“The anger expressed on the streets has also shown how Iranians feel about the omnipresent so-called ‘morality police’ and compulsory veiling laws. It is high time for these discriminatory laws and the security forces enforcing them to be completely removed from Iranian society, for once and for all.”
Amnesty International has recorded the names of 19 people including three children shot dead by security forces on 21 September. The deaths of a further two people, including a 16-year-old bystander, have also been confirmed on 22 September. Further deaths are being investigated.
Echoing growing frustration at the international community’s failure to take meaningful action to address successive waves of protest killings in Iran, the father of Milan Haghigi, a 21-year-old man killed by security forces on 21 September, told Amnesty International: “People expect the UN to defend us and the protesters. I, too, can condemn [the Iranian authorities], the whole world can condemn them but to what end this condemnation?”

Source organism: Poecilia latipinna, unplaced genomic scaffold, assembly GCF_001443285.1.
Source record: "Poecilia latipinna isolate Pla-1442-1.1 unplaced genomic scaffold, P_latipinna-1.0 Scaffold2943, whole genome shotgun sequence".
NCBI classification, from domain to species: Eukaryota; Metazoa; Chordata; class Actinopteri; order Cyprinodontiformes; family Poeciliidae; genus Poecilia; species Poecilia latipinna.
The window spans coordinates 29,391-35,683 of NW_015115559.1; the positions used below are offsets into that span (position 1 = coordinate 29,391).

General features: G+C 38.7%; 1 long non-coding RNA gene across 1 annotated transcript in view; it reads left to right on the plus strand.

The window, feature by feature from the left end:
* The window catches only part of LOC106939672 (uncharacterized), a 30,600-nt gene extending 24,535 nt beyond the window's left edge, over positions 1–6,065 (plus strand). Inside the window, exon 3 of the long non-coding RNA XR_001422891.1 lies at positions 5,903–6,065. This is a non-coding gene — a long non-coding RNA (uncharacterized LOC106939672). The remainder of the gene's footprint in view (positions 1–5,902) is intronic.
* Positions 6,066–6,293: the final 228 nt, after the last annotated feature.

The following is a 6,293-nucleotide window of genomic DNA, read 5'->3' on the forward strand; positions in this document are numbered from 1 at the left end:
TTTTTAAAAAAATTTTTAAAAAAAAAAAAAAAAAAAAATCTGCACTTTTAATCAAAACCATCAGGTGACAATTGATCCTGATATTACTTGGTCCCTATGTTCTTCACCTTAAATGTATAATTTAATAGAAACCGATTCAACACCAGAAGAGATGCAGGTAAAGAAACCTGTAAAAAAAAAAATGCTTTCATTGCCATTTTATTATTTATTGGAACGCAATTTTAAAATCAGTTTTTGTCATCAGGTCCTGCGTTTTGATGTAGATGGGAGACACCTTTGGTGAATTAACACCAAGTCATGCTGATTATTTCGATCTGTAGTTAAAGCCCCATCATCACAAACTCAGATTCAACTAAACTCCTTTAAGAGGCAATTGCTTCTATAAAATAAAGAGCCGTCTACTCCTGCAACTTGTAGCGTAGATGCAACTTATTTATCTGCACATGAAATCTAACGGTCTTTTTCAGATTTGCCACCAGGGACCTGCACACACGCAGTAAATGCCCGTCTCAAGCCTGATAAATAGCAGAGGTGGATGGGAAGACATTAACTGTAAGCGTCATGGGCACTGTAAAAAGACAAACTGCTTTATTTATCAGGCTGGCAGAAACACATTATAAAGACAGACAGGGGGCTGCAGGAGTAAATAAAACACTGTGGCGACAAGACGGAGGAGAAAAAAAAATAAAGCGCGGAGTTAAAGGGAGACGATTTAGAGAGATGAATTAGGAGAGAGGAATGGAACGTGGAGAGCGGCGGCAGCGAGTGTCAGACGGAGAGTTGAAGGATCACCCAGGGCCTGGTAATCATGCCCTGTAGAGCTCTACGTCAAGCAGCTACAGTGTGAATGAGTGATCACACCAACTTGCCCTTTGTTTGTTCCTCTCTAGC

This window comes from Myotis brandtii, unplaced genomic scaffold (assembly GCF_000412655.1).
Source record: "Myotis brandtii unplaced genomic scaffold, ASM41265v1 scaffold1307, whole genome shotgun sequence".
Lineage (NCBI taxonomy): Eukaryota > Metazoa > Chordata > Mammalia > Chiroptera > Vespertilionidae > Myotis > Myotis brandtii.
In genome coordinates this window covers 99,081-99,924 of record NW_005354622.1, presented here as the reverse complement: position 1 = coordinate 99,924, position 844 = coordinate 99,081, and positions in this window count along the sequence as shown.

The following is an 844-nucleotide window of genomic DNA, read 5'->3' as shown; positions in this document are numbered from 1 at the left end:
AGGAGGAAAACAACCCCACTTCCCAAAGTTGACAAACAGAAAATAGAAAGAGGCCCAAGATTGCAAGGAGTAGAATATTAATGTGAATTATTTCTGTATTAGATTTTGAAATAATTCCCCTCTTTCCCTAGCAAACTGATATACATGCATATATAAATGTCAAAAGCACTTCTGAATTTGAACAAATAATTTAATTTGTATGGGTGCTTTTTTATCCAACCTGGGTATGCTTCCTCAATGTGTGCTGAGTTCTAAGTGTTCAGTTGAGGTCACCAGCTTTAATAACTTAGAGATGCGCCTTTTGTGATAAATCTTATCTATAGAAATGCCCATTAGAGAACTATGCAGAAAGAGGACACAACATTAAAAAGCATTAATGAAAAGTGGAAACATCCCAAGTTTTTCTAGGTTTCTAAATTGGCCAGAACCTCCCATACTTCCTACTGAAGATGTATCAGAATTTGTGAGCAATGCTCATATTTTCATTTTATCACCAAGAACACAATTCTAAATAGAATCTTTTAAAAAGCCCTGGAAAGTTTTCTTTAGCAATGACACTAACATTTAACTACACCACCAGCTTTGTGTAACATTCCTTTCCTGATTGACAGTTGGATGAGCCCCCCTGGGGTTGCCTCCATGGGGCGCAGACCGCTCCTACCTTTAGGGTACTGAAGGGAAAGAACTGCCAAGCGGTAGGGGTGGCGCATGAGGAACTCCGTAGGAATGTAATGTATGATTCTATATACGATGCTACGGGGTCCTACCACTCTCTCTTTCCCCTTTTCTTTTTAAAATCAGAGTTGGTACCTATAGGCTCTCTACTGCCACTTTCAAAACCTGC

According to eyewitness accounts, security forces involved in the deadly shootings include Revolutionary Guards agents, paramilitary Basij forces and plainclothes security officials. These security forces have fired live ammunition at protesters with the intention of dispersing, intimidating and punishing them or preventing them from entering state buildings. This is prohibited under international law which restricts the use of firearms to instances where their use is necessary in response to an imminent threat of death or serious injury, and only when less extreme means are insufficient.